Necklace and bracelet stack with diamond earringsNecklace and bracelet stack with diamond earrings


Still life of celestial jewellery piecesStill life of celestial jewellery pieces

An elegant pendant with a secret to tell, our polaris locket holds your precious photograph inside and space for an engraving on the reverse. A  wear with everything necklace with hidden meaning.


Still life of gold braceletsStill life of gold bracelets

Starting a charm collection is the ultimate jewellery box investment as you can add to it over time. Our advice…choose a simple gold base layer you can also wear alone and then have fun with the charms you add.


Still life of fine and contemporary piecesStill life of fine and contemporary pieces

Our square link chain is a must-have piece for layering. Adorned here with soulful jade stones, it’s also available in plain gold and other designs 


Still life of celestial jewellery piecesStill life of celestial jewellery pieces

Antique jewellery design inspiration meets modern hardware in our newest locket- the Heart Padlock. House two of your photographs within for a necklace that’s as precious on the inside as it is on the outside.


Still life of gold braceletsStill life of gold bracelets

The Icon Aura Diamond collection features a halo of Diamonds around a central stone set into 14ct solid Gold. Delicate enough to wear with everything whilst designed to last forever, it’s the epitome of girls best friend.


Still life of fine and contemporary piecesStill life of fine and contemporary pieces

A bangle is the cornerstone of any great bracelet stack. Inspired by night sky constellations, our newest design  features a row of scattered White Sapphire stars on 18ct Gold Vermeil or Sterling Silver.


At Astley Clarke we are committed to sourcing our diamonds in the most ethical and environmentally responsible manner and we adhere to the Kimberley Process to do so.
The Kimberley Process is a system put in place to regulate the trade in rough diamonds. It aims to prevent the flow of conflict diamonds; ensuring that the journey from mine, to supplier, to designer is conflict free.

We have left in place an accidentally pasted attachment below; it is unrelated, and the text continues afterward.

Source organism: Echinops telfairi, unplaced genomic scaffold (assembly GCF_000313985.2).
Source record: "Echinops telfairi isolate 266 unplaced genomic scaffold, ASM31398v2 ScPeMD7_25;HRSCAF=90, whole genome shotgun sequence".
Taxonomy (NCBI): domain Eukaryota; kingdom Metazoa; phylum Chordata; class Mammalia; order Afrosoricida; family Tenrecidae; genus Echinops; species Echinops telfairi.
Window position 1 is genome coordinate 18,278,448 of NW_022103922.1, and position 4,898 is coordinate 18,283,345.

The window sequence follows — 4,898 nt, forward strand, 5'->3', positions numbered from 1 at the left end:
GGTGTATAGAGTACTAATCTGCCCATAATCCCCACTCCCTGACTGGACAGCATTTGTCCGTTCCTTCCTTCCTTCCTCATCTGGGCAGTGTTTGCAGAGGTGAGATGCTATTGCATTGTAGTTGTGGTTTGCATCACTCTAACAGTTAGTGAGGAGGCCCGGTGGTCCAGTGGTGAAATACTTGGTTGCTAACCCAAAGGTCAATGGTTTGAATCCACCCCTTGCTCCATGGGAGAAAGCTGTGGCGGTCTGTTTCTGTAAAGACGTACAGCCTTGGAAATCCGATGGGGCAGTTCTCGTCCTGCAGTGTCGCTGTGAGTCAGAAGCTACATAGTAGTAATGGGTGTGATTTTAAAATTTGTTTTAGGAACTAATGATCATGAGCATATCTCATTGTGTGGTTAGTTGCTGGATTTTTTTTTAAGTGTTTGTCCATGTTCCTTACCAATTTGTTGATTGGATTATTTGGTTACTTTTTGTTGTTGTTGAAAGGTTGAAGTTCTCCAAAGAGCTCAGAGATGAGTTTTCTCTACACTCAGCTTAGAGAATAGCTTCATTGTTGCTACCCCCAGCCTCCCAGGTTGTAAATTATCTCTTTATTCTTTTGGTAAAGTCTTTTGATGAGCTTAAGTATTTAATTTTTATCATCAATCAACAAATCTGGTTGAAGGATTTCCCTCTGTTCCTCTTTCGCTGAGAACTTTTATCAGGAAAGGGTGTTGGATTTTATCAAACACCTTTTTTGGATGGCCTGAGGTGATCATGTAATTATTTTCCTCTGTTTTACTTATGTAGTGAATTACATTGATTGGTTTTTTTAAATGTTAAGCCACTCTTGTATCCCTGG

We require that our suppliers and designers work within the strict rules of the Kimberley Process, and believe wholly in offering our customers conflict-free diamonds only.

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The classification and value of a diamond is determined by four factors - the 4 Cs; Colour, Clarity, Cut and Carat. It is not possible to accurately value a stone based on any of these factors in isolation.

Gold locket with personalised photoGold locket with personalised photo


Carat for Diamonds (and indeed all other gemstones) is a measure of the weight of the stone - unlike with gold, where the term refers to its purity.

The weight of an average carob seed is 200 milligrams. The weight of one carat is precisely 200 milligrams, or 0.2 grams. Smaller diamonds, generally those under one carat, are also referred to in points, whereby 100 points make up one carat. Therefore a half carat stone can also be described as 0.50 points, and a 3/4 carat stone has 0.75 points.

Diamond jewellery stackDiamond jewellery stack


The clarity of a diamond is dependent upon the included particles, cracks etc. within the stone. Most diamonds contain minute imperfections that occur when they are formed by nature.

When the presence of these imperfections does not materially interfere with the passage of light through the stone, they do not affect its beauty and therefore have little effect on its value. For this reason, it is not only the size and quantity of any marks within a stone but also the positioning of any imperfections within the stone that is important.

Pearl and gold jewellery stackPearl and gold jewellery stack


Colour in this context does not refer to a diamond of specific colour (these are treated separately and known as 'fancy coloured diamonds'), but to diamonds which are white with a faint tinge of yellow or brown.

The hint of colour is often so slight that only trained eyes are able to detect it, and it definitely does not detract from the beauty of the stone. Pure, colourless stones are incredibly rare meaning that the value of a stone will usually increase or decrease according to how much 'colour' is present.


silver chain necklacesilver chain necklace


The cut of a diamond, often called the make, depends upon the proper proportions of the cut stone and the accurate alignment of the facet edges. In order to reflect all of the light entering the stone from the front, a well cut diamond should have proportions as near as possible to a predetermined ideal.

There are a number of different shapes of cut. Brilliant, Princess, Navette, Asscher, Emerald and Pear are some popular examples.

Best sellers with the gift wrapBest sellers with the gift wrap